I have always loved being a stranger. Throughout my life, I have loved to wander in strange places, riding a bus filled with goats and chickens to a small village in the hills where I do not speak the language; sitting in a marketplace, in a small restaurant with tin-topped tables, eating something I had pointed to because I did not know the name, watching the trucks move in and out; riding in the rain in a dugout canoe with an outboard motor going pequepequepeque, waiting to be dropped off on a muddy river bank, somewhere else.
That is why I love dreams.
I am always a stranger in the underworld of dreams. I am being talked to in a language I do not speak. I am surprised at every turn by the exotic goods unloaded in the marketplace, the jokes I do not understand, the sudden kindness or treachery of my dream companions, my own capacity for compassion, terror, and rage.
And, perhaps like my own journeys, dreams have a purpose — to make me richer and more human. To that end, dreams are willing, perhaps like my own journeys, to teach me things I do not always want to learn.
All dreams come from the same place, which is, in some sense, me — perhaps the most deeply hidden shadow part, perhaps the most deeply sacred part, but all me nonetheless. On the other hand, the apparent experiencer of the dream, the point-of-view, the one through whose eyes I see the dream, the ego, is the stranger, the butt of the jokes, the outsider, the one to be taught by the sacred shadow how to become a human being.
Therefore, when listening to my dreams, I try to remember three points:
- All parts of the dream are equally important;
- All parts of the dream are equally me;
- Any dream interpretation that flatters the ego is wrong.
To implement these principles, I use four techniques.
The of-me technique. I dream I am in an elevator in the building where I work. The elevator goes up very slowly. Just as I am reaching my floor, the elevator starts to fall. It is going very fast. I awake suddenly. I ask: What is the elevator of me? What is my elevator? I dream I am riding in a bus, holding a beautiful old shotgun in a case, but the wooden stock is crumbling with dry rot. I ask: What is the beautiful-old-shotgun-with-a-crumbling-stock of me? What is my broken shotgun?
The asking technique. I dream I am inside a house, trying to escape some formless terror. I reach the door, pull it open, and there before me is another huge menacing shape, blocking my escape. I wake up full of fear, my heart pounding. So I go back into the dream, or I call up before me the menacing shape in the doorway. I ask: Who are you? What do you want? Will you be my teacher? I say to the shotgun with a crumbling stock: Who are you? What do you want? Will you be my teacher?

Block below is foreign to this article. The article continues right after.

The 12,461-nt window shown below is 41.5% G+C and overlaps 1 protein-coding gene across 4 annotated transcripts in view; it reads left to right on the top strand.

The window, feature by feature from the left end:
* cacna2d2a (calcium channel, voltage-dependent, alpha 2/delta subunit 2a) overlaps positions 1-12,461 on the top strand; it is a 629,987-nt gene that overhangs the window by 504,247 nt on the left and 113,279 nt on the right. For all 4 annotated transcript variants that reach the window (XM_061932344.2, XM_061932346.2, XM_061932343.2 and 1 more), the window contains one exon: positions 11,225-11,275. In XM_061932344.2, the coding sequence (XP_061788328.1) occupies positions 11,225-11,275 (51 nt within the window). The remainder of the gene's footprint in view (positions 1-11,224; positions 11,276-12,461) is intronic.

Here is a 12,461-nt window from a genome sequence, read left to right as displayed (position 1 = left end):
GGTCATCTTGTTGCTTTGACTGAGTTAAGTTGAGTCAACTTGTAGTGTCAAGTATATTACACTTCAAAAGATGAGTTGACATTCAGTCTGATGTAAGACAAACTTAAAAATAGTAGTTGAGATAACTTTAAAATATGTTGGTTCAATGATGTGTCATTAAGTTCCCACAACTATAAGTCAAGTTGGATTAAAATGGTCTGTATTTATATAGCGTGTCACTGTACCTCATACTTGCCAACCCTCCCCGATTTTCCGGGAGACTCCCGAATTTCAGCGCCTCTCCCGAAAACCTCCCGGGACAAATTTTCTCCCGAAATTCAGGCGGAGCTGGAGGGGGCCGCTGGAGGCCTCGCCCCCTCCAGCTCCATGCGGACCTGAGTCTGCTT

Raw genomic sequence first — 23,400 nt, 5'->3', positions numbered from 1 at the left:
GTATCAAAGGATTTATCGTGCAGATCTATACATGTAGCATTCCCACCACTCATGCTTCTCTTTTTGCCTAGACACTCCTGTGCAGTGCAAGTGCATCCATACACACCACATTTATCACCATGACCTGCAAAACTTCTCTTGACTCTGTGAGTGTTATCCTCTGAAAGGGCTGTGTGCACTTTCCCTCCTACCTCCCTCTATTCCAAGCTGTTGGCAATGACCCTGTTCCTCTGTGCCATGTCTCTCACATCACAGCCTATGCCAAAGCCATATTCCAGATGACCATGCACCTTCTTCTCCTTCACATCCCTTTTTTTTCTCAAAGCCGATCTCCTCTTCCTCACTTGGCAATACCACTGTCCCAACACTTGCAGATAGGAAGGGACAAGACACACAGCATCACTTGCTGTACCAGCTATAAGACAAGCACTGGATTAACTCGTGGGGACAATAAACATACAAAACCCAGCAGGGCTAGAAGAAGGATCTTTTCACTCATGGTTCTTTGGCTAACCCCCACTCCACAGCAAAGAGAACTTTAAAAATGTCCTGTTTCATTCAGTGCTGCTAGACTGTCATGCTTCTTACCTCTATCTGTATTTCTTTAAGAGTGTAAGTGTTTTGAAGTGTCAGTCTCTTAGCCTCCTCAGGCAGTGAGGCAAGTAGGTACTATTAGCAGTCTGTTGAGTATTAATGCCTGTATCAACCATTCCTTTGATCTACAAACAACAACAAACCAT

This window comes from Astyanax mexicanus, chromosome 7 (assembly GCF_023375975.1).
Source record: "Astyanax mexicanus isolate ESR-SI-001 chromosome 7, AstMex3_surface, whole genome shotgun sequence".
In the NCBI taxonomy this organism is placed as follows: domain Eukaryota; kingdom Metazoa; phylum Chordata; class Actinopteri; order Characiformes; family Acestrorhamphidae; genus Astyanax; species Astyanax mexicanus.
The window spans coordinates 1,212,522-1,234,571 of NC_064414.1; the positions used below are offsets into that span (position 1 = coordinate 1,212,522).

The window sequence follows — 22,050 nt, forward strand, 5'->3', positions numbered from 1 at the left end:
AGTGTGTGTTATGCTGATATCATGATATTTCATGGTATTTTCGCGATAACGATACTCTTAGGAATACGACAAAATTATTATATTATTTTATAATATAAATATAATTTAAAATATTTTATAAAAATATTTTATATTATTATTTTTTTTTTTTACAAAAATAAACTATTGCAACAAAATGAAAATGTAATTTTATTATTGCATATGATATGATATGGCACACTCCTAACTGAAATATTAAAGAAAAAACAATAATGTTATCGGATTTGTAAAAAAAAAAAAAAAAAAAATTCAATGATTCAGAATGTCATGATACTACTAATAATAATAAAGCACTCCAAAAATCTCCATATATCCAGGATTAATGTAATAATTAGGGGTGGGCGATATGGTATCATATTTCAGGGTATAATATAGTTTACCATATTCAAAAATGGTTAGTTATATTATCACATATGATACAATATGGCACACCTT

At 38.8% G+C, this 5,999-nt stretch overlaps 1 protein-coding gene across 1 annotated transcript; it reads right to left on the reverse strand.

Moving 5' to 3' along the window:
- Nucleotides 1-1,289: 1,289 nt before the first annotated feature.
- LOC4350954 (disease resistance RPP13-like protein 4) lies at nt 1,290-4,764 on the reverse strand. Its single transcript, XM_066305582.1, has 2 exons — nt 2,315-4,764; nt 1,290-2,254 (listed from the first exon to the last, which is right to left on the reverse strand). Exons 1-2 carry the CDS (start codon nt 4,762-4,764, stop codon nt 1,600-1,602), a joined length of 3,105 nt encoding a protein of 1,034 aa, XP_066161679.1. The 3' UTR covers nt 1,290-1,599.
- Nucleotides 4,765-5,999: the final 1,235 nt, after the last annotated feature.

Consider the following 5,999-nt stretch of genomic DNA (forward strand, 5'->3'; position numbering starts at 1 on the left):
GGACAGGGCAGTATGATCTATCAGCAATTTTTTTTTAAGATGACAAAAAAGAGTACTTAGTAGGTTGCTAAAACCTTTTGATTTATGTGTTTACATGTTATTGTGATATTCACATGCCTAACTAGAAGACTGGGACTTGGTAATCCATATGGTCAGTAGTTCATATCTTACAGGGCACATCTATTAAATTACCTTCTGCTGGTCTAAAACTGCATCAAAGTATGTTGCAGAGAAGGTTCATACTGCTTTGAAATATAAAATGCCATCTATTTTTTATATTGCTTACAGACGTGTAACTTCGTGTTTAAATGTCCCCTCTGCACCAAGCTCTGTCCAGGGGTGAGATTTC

The identification technique. I become the menacing shape in the doorway. I ask myself: Who am I? What is my name? Why am I blocking the doorway? How do I feel about this ego who is trying to get past me? I become the bus holding the ego with the beautiful broken shotgun. I ask myself: What is my purpose? Where am I going?
I dream I am running, trying to escape. I have a folding knife in my pocket, which keeps opening up by itself, interfering with my escape. I become the knife. I ask myself: Why do I keep opening up? I reply: I am trying to be helpful; I am trying to be useful, to be open, to be the tool I am meant to be. Ego is the one who, by keeping me in his pocket, is hindering the escape, keeping himself from reaching his goal. So now I must ask: What is the knife of me? What is the part of me that I need to take out of my pocket, open up, and use? What does it mean that this knife-of-me is opening up by itself?
The Martian question technique. I have a dream that takes place in a locker room. I pretend that I am from Mars and do not know the use or function of earth objects such as locker rooms. I ask: What is this thing called a locker room of which you speak? And I reply: A locker room is a place where you change; or, A locker room is a place where you are naked.
I dream I am reading a guidebook entitled Great Diving Down by the Continental Shelf. I ask: What is this earth object you call a shelf? I reply: A shelf is a place where you put things that are no longer useful; you shelve unimportant agenda items. I ask: Then what is a continental shelf? I reply: It is a place off the continental coast where the water suddenly becomes very deep. I ask: And what is this diving you earth people talk about? I reply: Diving means deep sea diving, which means adventure, risk, fear, beauty. And it means journeying inward, diving inside oneself.
Now I talk to the book. I ask: Who are you? What is your purpose? The book replies: I teach people where to find adventure, where to go diving, where there is safe diving and where diving is dangerous. My text and pictures motivate people to dive in unusual places. But to dive in these waters, you — talking to my ego, who is the one asking these questions — you have to be shelved, put aside, become unimportant, before we can journey together into the dark and mysterious depths. But the diving will be great.
Now: Think of what happened to you today, or yesterday. Put it in the form of a story. If this were the story of a dream, then what is it saying to you? What is the meaning of what happened to you today, or yesterday? Is all the world speaking to you — the rock you tripped over, the child who smiled at you, the rain and moon? Are you listening?
This is how we make the world meaningful, and full of mystery.